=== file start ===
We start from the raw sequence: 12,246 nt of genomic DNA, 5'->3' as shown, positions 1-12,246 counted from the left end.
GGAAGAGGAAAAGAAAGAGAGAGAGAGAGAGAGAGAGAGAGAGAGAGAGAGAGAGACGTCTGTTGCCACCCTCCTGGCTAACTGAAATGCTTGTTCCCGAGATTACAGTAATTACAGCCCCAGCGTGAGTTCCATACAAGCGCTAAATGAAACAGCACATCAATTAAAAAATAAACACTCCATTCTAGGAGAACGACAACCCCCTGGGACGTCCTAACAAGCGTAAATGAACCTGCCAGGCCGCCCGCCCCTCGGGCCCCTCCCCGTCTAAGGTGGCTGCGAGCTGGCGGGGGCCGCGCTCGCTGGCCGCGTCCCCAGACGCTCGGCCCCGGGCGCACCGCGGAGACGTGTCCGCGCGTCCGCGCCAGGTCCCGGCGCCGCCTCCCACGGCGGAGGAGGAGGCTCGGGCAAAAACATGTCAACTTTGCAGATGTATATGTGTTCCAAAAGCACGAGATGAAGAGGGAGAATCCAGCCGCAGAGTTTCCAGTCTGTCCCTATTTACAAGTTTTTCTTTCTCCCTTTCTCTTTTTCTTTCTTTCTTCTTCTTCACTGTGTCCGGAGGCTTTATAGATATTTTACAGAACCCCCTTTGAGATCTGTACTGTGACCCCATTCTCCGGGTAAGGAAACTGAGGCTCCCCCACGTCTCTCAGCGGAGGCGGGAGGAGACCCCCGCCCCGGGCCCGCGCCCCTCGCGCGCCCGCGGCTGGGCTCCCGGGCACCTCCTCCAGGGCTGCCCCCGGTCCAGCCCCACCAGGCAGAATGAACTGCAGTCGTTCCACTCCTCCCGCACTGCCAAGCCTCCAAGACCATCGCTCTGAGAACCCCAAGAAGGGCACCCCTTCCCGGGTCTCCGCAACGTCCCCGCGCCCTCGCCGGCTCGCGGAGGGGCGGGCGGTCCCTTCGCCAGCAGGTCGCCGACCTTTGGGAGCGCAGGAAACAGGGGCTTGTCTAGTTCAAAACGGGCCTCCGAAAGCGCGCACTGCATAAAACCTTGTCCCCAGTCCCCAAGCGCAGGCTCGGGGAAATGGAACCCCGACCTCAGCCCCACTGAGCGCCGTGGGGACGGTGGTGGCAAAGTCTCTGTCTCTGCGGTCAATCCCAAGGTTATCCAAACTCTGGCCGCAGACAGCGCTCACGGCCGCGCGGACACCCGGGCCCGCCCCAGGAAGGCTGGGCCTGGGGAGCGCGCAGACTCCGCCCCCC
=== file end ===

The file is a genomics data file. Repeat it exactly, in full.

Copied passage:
We start from the raw sequence: 12,246 nt of genomic DNA, 5'->3' as shown, positions 1-12,246 counted from the left end.
GGAAGAGGAAAAGAAAGAGAGAGAGAGAGAGAGAGAGAGAGAGAGAGAGAGAGAGACGTCTGTTGCCACCCTCCTGGCTAACTGAAATGCTTGTTCCCGAGATTACAGTAATTACAGCCCCAGCGTGAGTTCCATACAAGCGCTAAATGAAACAGCACATCAATTAAAAAATAAACACTCCATTCTAGGAGAACGACAACCCCCTGGGACGTCCTAACAAGCGTAAATGAACCTGCCAGGCCGCCCGCCCCTCGGGCCCCTCCCCGTCTAAGGTGGCTGCGAGCTGGCGGGGGCCGCGCTCGCTGGCCGCGTCCCCAGACGCTCGGCCCCGGGCGCACCGCGGAGACGTGTCCGCGCGTCCGCGCCAGGTCCCGGCGCCGCCTCCCACGGCGGAGGAGGAGGCTCGGGCAAAAACATGTCAACTTTGCAGATGTATATGTGTTCCAAAAGCACGAGATGAAGAGGGAGAATCCAGCCGCAGAGTTTCCAGTCTGTCCCTATTTACAAGTTTTTCTTTCTCCCTTTCTCTTTTTCTTTCTTTCTTCTTCTTCACTGTGTCCGGAGGCTTTATAGATATTTTACAGAACCCCCTTTGAGATCTGTACTGTGACCCCATTCTCCGGGTAAGGAAACTGAGGCTCCCCCACGTCTCTCAGCGGAGGCGGGAGGAGACCCCCGCCCCGGGCCCGCGCCCCTCGCGCGCCCGCGGCTGGGCTCCCGGGCACCTCCTCCAGGGCTGCCCCCGGTCCAGCCCCACCAGGCAGAATGAACTGCAGTCGTTCCACTCCTCCCGCACTGCCAAGCCTCCAAGACCATCGCTCTGAGAACCCCAAGAAGGGCACCCCTTCCCGGGTCTCCGCAACGTCCCCGCGCCCTCGCCGGCTCGCGGAGGGGCGGGCGGTCCCTTCGCCAGCAGGTCGCCGACCTTTGGGAGCGCAGGAAACAGGGGCTTGTCTAGTTCAAAACGGGCCTCCGAAAGCGCGCACTGCATAAAACCTTGTCCCCAGTCCCCAAGCGCAGGCTCGGGGAAATGGAACCCCGACCTCAGCCCCACTGAGCGCCGTGGGGACGGTGGTGGCAAAGTCTCTGTCTCTGCGGTCAATCCCAAGGTTATCCAAACTCTGGCCGCAGACAGCGCTCACGGCCGCGCGGACACCCGGGCCCGCCCCAGGAAGGCTGGGCCTGGGGAGCGCGCAGACTCCGCCCCCC